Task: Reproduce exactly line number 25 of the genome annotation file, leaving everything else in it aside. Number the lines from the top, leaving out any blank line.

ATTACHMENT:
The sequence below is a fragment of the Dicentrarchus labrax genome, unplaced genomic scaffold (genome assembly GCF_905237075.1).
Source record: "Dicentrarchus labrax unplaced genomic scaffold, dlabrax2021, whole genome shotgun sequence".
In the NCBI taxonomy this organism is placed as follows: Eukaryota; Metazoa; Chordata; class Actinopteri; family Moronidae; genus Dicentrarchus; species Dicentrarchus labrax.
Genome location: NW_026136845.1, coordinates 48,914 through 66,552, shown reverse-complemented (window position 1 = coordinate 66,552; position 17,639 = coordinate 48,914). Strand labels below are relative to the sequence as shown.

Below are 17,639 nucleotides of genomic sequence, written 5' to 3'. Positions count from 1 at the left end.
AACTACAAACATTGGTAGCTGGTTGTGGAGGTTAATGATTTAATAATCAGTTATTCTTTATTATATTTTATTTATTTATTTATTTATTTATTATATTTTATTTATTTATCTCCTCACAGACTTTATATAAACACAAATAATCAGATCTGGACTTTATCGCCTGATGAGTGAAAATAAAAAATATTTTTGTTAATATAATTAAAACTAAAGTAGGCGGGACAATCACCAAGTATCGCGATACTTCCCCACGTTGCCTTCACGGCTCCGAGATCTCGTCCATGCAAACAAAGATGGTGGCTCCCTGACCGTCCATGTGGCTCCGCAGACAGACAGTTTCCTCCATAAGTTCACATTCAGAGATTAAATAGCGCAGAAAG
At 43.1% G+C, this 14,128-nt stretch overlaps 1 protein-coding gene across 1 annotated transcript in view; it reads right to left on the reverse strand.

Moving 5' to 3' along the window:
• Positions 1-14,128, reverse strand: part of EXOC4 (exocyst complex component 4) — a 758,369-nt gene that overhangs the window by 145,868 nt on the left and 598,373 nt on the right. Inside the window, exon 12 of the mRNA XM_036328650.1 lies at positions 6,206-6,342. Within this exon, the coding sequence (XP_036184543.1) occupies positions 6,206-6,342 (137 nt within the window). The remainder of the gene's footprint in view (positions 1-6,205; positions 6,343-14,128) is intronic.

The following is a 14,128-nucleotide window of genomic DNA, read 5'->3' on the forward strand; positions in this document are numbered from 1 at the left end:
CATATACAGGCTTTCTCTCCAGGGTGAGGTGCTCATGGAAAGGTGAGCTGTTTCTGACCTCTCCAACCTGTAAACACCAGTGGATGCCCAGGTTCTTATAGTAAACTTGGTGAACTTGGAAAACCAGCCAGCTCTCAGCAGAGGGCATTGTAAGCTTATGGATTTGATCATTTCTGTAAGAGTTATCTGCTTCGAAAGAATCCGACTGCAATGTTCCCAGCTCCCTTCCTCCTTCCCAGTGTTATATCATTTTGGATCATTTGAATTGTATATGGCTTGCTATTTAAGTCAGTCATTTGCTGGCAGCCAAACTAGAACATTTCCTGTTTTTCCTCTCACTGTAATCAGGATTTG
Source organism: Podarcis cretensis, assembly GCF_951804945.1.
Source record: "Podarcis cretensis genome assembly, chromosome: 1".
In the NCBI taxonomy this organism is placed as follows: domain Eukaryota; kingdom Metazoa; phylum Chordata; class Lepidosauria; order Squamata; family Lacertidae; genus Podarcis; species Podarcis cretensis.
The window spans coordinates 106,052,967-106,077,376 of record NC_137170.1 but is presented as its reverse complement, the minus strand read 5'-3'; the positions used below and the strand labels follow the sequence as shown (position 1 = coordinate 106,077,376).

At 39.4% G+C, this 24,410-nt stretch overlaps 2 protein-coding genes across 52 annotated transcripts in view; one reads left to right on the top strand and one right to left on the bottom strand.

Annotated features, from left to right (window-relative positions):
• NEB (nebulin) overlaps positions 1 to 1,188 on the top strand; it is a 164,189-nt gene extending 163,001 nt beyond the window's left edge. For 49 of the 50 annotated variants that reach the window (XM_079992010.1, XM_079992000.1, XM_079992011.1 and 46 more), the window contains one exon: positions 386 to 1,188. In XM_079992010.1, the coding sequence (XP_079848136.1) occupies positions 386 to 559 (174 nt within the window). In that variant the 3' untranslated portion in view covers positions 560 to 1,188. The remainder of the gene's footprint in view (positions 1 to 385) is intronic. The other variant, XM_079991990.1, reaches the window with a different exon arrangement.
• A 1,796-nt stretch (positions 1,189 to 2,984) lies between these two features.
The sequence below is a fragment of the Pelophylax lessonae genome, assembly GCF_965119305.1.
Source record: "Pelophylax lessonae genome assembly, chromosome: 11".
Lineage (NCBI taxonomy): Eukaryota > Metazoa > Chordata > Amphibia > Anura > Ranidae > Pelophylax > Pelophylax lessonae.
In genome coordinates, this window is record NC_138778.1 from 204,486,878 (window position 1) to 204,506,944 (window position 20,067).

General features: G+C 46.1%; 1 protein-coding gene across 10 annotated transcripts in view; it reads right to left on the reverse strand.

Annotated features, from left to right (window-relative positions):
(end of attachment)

Annotated features, from left to right (window-relative positions):